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Holly Barberry (Berberis ilicifolia)


Berberis ilicifolia, sometimes called holly barberry or holly-leaved barberry is a medium to high, spiny shrub belonging to the barberries in the family Berberidaceae. The local name in Chile is Chelia. It has ovate leaves with a few teeth that end in spines, reminiscent of holly leaves. Its orange flowers grow with three to seven together, which later produce globose blue-black berries. The species originates south of 40ºS in Argentina and Chile, where it grows in Nothofagus woods. Flowers are present from August to December, while ripe berries are available between November and March. The holly barberry is an evergreen shrub of between 1–4 m high. Branches develop from reddish brown, with ridges lengthways and very fine grains when young, to yellowish gray, circular in cross-section with persistent half circle-shaped leaf scars, and often with corky outgrowths. The spines are mostly split at base into three arms of 4–12 mm long, often somewhat curved outward, and almost at a straight angle to each other. Bracts are narrowly triangular and about 1 cm long. The leaf blades are approximately elliptic, 20-50 × 12–22 mm, with the largest width before, at or beyond midlength, stiff and leathery, shiny danker green on top, but sometimes prone to patchy reddish brown or golden discoloration, and whitish green underneath. The margin mostly has few teeth (zero to six, mostly one to four) at each side that end in spines of 1–4 mm long, and with a truncated, or pointed and spined tip. The base can be rounded or pointed more or less blending with the leafstem of up to 4 mm long.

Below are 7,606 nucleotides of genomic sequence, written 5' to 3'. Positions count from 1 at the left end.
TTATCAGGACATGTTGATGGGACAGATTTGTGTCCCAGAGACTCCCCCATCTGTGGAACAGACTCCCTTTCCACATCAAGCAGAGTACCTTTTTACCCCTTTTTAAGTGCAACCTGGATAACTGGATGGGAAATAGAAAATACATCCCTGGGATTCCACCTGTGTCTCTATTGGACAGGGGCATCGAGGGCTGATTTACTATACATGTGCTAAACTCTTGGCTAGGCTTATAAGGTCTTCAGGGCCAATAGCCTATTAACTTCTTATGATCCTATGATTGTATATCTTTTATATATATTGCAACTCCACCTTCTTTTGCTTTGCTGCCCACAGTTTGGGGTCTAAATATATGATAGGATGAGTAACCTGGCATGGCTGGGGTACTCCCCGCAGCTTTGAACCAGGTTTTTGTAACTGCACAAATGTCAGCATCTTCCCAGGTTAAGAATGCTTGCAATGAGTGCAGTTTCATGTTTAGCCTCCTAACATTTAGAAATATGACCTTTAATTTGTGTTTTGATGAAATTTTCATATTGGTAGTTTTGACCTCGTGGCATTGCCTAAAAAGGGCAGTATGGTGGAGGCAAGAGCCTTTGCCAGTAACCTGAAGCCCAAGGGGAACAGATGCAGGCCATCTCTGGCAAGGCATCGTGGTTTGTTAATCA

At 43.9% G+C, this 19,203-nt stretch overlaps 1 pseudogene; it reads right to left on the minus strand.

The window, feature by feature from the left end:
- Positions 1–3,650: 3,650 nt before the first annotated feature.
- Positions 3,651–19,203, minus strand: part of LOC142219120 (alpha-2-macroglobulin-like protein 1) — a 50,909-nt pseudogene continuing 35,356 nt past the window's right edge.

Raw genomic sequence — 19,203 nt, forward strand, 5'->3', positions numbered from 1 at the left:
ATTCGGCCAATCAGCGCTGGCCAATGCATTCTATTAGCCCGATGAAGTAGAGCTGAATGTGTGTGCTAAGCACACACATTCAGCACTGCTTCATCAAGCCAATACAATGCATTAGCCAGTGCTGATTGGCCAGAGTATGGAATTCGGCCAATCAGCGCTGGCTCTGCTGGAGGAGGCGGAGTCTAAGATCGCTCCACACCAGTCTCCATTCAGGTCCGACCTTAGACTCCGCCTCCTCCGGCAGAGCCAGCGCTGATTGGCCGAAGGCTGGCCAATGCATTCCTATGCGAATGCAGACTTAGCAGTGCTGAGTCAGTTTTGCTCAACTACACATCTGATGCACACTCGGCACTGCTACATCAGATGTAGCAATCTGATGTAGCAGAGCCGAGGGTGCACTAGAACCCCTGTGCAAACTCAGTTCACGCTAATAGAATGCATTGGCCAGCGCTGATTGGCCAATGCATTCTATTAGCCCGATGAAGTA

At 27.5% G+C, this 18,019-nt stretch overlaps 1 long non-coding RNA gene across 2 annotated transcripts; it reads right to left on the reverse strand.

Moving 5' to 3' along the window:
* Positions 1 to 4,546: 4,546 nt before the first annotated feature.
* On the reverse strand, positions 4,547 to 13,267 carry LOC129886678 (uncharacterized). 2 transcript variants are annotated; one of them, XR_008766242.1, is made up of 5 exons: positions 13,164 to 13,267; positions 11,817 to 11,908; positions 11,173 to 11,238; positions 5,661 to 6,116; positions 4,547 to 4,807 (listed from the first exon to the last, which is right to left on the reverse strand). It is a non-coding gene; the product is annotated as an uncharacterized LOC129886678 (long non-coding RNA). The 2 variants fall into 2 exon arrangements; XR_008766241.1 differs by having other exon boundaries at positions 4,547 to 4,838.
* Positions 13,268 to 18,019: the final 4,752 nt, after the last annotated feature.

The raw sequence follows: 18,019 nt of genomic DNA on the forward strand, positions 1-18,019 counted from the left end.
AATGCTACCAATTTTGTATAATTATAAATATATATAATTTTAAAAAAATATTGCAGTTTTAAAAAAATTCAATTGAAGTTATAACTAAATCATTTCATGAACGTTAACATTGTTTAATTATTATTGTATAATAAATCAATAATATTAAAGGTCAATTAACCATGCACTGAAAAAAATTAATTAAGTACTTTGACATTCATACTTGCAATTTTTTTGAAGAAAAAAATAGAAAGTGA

Taxonomic tree

  • Domain: Eukarya

    • Kingdom: Plantae

      • Phylum:

        • Class: Magnoliopsida

          • Order: Ranunculales

            • Family: Berberidaceae

              • Genus: Berberis